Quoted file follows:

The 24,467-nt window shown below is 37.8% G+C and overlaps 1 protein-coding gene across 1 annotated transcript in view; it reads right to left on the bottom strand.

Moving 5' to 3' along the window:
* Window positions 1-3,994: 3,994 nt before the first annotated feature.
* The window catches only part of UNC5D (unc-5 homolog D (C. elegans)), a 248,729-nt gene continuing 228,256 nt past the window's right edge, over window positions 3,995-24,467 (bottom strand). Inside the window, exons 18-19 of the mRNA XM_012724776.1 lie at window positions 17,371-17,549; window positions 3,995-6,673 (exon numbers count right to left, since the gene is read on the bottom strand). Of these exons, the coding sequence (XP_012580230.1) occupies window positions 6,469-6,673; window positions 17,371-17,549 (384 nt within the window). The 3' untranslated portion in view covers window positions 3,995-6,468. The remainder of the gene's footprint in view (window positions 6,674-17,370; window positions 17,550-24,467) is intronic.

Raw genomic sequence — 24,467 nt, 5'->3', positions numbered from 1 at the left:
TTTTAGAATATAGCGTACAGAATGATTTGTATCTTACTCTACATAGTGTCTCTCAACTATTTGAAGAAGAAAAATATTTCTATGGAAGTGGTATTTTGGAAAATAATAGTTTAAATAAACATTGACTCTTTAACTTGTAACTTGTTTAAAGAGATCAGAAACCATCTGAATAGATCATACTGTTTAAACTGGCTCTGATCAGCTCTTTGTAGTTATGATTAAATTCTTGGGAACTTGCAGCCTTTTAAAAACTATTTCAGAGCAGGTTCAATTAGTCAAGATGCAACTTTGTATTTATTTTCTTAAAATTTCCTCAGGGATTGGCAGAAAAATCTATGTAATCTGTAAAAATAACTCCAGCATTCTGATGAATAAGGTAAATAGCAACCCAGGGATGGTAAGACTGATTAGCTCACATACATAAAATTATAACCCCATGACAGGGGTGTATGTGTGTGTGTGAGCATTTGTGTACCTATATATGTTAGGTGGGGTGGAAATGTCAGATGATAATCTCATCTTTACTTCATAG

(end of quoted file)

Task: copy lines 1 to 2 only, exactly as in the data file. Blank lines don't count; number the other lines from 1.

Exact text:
The 24,467-nt window shown below is 37.8% G+C and overlaps 1 protein-coding gene across 1 annotated transcript in view; it reads right to left on the bottom strand.

Moving 5' to 3' along the window: